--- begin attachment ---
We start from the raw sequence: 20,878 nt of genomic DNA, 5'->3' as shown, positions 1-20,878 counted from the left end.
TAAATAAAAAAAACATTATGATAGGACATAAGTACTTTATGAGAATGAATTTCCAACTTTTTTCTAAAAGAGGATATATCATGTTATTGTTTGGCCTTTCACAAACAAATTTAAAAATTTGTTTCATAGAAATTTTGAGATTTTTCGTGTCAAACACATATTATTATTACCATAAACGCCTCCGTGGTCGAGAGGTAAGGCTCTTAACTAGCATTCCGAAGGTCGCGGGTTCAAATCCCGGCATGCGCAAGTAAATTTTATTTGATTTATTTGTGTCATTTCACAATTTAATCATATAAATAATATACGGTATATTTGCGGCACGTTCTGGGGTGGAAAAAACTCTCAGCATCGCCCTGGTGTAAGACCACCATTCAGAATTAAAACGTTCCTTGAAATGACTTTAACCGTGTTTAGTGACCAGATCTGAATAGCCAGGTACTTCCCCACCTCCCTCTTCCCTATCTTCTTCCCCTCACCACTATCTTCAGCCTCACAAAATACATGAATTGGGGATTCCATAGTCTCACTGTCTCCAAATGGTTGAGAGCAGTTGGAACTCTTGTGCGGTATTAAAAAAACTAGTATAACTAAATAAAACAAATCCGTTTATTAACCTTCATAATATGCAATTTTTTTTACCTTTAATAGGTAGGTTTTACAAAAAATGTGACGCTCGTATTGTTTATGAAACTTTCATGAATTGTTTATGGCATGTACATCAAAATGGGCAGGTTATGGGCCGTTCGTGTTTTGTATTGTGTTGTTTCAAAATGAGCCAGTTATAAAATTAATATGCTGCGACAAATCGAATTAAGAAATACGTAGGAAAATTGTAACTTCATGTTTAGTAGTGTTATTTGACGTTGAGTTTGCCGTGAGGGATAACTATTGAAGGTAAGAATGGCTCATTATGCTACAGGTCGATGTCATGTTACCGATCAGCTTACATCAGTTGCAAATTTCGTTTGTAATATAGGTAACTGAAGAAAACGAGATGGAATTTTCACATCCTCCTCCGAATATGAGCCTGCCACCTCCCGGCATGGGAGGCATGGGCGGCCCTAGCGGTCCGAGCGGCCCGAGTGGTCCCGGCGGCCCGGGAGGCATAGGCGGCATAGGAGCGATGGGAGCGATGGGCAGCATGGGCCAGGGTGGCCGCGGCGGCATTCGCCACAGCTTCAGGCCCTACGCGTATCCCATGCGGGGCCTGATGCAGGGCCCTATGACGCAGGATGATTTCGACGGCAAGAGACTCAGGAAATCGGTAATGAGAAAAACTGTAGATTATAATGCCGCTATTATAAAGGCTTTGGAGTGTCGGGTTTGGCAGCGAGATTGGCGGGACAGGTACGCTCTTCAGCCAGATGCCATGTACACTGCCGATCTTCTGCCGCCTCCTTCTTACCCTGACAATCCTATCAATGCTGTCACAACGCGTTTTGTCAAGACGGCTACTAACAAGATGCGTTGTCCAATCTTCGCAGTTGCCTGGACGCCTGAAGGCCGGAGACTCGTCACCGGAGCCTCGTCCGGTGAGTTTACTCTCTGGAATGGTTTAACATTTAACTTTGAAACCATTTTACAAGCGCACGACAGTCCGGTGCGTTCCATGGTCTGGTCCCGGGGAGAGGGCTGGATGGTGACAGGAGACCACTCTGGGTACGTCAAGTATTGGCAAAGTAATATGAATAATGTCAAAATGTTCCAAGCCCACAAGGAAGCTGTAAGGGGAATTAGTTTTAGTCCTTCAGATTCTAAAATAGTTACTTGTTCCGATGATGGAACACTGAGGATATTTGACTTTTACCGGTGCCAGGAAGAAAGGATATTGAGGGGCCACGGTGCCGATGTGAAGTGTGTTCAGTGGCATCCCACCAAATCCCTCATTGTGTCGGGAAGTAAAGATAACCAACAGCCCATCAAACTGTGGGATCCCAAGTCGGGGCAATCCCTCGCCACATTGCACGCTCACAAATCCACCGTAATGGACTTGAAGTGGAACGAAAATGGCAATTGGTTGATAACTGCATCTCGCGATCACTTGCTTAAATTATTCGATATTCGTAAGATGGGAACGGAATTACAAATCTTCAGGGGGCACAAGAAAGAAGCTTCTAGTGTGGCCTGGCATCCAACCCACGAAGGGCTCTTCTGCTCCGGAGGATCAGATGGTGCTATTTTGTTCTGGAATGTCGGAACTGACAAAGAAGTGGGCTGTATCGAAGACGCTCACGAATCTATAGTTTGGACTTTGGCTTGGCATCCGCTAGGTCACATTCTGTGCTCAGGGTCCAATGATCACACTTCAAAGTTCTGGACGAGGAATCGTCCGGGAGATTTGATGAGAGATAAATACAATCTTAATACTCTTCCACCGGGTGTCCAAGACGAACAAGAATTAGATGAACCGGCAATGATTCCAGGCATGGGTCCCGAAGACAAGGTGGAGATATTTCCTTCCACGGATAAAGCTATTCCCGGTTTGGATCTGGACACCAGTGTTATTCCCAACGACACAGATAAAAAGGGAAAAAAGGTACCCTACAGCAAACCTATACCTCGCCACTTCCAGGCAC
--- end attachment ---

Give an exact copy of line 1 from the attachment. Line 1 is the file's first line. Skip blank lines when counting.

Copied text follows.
We start from the raw sequence: 20,878 nt of genomic DNA, 5'->3' as shown, positions 1-20,878 counted from the left end.